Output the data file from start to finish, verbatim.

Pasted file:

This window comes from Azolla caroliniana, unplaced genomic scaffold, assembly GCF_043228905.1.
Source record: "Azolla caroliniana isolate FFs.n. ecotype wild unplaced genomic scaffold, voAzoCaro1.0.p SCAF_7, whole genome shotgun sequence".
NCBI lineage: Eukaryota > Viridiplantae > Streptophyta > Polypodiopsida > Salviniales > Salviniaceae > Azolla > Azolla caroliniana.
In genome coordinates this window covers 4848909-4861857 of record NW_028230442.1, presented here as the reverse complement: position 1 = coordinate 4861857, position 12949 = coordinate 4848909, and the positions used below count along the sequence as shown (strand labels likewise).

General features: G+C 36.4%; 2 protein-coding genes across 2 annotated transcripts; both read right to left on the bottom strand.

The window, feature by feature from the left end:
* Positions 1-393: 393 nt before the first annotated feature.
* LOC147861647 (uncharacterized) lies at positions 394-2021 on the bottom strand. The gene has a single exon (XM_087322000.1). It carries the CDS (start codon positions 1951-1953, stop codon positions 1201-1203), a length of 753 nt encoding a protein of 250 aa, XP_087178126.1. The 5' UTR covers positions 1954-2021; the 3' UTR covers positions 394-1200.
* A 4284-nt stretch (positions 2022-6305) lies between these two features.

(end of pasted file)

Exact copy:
This window comes from Azolla caroliniana, unplaced genomic scaffold, assembly GCF_043228905.1.
Source record: "Azolla caroliniana isolate FFs.n. ecotype wild unplaced genomic scaffold, voAzoCaro1.0.p SCAF_7, whole genome shotgun sequence".
NCBI lineage: Eukaryota > Viridiplantae > Streptophyta > Polypodiopsida > Salviniales > Salviniaceae > Azolla > Azolla caroliniana.
In genome coordinates this window covers 4848909-4861857 of record NW_028230442.1, presented here as the reverse complement: position 1 = coordinate 4861857, position 12949 = coordinate 4848909, and the positions used below count along the sequence as shown (strand labels likewise).

General features: G+C 36.4%; 2 protein-coding genes across 2 annotated transcripts; both read right to left on the bottom strand.

The window, feature by feature from the left end:
* Positions 1-393: 393 nt before the first annotated feature.
* LOC147861647 (uncharacterized) lies at positions 394-2021 on the bottom strand. The gene has a single exon (XM_087322000.1). It carries the CDS (start codon positions 1951-1953, stop codon positions 1201-1203), a length of 753 nt encoding a protein of 250 aa, XP_087178126.1. The 5' UTR covers positions 1954-2021; the 3' UTR covers positions 394-1200.
* A 4284-nt stretch (positions 2022-6305) lies between these two features.